Crews raise Costa Concordia cruise ship to upright position
GIGLIO, Italy — Twenty months after it capsized off the Italian coast in a disaster that killed 32 people, the Costa Concordia cruise ship emerged from the Mediterranean on Monday thanks to a painstaking $800-million salvage effort.
Fifty-six giant pulleys slowly heaved the half-submerged vessel back to an upright position in a 19-hour operation that went into the early hours of Tuesday, revealing a section of hull darkened by rust and algae during months underwater.
“The rotation has finished its course, we are at zero degrees, the ship is resting on the platforms,” said Italy’s civil protection chief, Franco Gabrielli, at a 4 a.m. news conference on Giglio island, where he was applauded and cheered by residents.
“It could not have gone better than this,” said Franco Porcellacchia, an engineer working on the salvage for ship owner Costa Cruises. “It was a perfect operation.”
The 950-foot-long, 114,000-ton vessel had lain impaled on two underwater granite outcrops since January 2012, when it ran aground after Capt. Francesco Schettino attempted a “sail past” maneuver close to Giglio. Schettino is standing trial on charges of manslaughter and abandoning his ship.
About 4,200 passengers and crew were forced to scramble into lifeboats or plunge into shallow water after the ship ran aground. Thirty-two people drowned, some of them sucked under by whirlpools created as the ship tilted.
The Costa Concordia is believed to be the biggest ship to be hoisted back upright after capsizing. The technique, known as parbuckling, has been used in the past, notably on warships, including the battleship Oklahoma, which was righted by the U.S. military in 1943 after it was bombed during the 1941 attack on Pearl Harbor.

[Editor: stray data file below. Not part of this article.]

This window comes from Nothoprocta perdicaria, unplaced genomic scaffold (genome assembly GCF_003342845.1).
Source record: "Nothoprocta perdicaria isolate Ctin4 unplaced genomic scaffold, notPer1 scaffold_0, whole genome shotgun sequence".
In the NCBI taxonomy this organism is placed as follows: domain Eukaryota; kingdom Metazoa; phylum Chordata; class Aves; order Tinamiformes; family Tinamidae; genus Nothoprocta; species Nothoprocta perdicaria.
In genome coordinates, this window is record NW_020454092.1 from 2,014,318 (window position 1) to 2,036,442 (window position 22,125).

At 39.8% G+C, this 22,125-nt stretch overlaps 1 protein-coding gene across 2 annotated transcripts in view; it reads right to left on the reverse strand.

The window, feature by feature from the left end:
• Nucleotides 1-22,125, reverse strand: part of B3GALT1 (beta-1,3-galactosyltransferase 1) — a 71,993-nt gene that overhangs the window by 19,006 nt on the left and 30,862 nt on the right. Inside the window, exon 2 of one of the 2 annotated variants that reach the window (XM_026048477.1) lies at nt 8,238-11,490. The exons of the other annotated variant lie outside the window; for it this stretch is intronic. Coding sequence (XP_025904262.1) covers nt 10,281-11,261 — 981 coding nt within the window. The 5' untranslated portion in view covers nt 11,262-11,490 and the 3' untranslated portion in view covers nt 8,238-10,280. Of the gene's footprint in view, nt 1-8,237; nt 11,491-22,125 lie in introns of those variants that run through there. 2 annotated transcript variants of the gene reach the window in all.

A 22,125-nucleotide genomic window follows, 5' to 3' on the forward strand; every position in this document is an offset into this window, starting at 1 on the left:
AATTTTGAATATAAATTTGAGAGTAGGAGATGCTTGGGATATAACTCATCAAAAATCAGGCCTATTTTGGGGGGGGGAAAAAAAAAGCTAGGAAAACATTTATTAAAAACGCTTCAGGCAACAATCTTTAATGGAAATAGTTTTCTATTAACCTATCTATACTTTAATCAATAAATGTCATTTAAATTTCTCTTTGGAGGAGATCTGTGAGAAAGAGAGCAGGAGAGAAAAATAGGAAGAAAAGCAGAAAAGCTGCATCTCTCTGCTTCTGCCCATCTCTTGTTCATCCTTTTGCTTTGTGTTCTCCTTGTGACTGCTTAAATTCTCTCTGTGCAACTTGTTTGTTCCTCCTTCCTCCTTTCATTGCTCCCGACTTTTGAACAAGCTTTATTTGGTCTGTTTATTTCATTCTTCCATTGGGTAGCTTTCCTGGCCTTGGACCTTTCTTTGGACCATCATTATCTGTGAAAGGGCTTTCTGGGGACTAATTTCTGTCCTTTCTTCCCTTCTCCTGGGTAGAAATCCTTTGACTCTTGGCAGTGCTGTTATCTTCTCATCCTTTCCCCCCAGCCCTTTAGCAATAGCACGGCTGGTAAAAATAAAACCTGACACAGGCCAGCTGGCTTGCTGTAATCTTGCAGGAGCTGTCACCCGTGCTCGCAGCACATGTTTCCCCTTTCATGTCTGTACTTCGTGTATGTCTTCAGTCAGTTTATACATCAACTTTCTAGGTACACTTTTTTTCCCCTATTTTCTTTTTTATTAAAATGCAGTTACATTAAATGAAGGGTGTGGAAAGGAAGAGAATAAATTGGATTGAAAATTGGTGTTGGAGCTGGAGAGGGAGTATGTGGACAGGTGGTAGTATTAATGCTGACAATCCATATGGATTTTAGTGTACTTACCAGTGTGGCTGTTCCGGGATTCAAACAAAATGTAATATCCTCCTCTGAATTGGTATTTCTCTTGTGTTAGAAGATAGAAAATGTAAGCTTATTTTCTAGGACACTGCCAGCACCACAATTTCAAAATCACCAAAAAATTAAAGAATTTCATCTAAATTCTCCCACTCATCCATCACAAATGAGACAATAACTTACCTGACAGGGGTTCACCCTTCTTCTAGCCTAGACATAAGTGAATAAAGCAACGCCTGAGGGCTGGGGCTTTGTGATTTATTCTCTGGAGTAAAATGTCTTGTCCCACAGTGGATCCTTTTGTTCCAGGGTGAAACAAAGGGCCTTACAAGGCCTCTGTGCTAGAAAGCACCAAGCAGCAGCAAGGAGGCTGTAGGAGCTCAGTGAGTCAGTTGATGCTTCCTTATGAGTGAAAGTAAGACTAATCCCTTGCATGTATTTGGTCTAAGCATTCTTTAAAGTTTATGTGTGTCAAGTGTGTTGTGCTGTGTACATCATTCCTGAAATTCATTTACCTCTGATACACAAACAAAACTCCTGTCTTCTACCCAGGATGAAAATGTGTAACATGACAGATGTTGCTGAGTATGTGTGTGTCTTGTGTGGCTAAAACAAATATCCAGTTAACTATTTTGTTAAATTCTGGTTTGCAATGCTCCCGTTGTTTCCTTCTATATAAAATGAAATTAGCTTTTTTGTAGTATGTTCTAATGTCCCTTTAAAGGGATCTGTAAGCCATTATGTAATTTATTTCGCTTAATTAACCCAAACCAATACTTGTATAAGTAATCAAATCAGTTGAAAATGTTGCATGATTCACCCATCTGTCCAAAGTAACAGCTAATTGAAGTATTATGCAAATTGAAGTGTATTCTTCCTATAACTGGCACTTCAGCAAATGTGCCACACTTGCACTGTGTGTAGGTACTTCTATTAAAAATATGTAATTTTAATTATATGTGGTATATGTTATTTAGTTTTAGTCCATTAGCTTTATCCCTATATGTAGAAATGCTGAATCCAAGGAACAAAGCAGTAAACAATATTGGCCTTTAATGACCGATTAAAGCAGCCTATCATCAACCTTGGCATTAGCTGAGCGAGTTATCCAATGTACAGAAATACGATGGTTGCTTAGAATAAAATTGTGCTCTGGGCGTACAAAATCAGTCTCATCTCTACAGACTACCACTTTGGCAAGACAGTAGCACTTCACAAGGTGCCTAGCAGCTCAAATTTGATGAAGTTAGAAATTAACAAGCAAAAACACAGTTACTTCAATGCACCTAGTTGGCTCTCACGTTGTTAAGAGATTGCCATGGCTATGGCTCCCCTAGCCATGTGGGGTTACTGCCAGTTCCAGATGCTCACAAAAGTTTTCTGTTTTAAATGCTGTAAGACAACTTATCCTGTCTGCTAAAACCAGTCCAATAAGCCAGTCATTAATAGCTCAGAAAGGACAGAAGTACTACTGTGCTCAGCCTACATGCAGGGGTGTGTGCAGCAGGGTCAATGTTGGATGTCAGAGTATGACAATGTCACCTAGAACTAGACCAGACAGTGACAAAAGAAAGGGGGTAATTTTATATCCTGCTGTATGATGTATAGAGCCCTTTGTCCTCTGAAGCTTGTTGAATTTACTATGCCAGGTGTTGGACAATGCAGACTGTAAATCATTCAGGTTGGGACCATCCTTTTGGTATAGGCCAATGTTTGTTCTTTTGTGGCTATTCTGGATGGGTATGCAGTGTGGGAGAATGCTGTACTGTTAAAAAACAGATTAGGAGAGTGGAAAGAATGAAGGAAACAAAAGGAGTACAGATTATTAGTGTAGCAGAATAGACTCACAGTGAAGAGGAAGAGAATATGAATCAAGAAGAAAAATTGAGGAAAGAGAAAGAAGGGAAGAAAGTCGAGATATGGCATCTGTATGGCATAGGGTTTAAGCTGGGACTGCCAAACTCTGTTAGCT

During months of careful preparation by U.S. company Titan Salvage and its Italian partner, Micoperi, more than 1,000 bags of cement were laid underwater and six underwater platforms were built for the cruise ship to be righted onto.
“It was like being in ancient Egypt, watching the construction of the pyramids,” said Giglio Mayor Sergio Ortelli.
By noon Monday, after three hours of hauling during which the pulleys exerted 6,000 tons of pressure, the ship was wrenched free from the two granite outcrops, which had penetrated 18 feet into the hull.
Needing to rotate 65 degrees, the ship slowly turned throughout the afternoon until 11 massive metal boxes — some the height of 11-story buildings — that were welded to the exposed side of the ship touched the water.
By midnight, salvage workers based in a control center on a barge off the bow of the ship switched off the pulleys and opened valves in the boxes to allow water in at 1,000 cubic feet a minute, adding the necessary ballast to bring the ship down onto the platforms.
As it rose out of the water, two large indentations could be seen on the side of the ship where it had been pinned to the rocky outcrops.
Marine biologist Giandomenico Ardizzone, who has been monitoring the seabed for the ship’s operator, Costa Crociere, noted that the vessel was being moved from rocks sloping upward to the shore to platforms about 100 feet down.
“Everyone expects the ship to rise up, but it will appear the opposite,” he said before the end of the operation. “Once it is settled, the water will rise up to Deck 7 [of the ship], which is almost at the bridge.”
When the ship is deemed stable, metal boxes will be added to the formerly submerged side of the ship. Then, water will be pumped out of the boxes on both sides, floating the vessel so it can be towed in spring to a port, probably on the Italian mainland, to be taken apart.
Fears that a slick of paint, residual fuel, small quantities of heavy metal and rotting food — including more than 3 tons of melon, more than 130 gallons of olive oil and 8 tons of beef — would emerge from the ship proved unfounded, officials said.
Looking ahead, Micoperi project manager Sergio Girotto said salvage workers would now get onboard to clean up and remove safes to restore valuables to passengers.
“I would like to strip all the cabins down to the metal to take a few thousand tons of weight off the ship, which will make it sit higher in the water and could affect the choice of port we take it to,” he said.
Ortelli, the mayor, said he was in favor of keeping the platforms, which cover an area larger than a football field, for use as an artificial reef to attract divers after the Costa Concordia departs.
Ardizzone said that during his months of diving around the ship and the platforms, he had noticed shoals of fish eyeing the structure, possibly as a future home.
Kington is a special correspondent.
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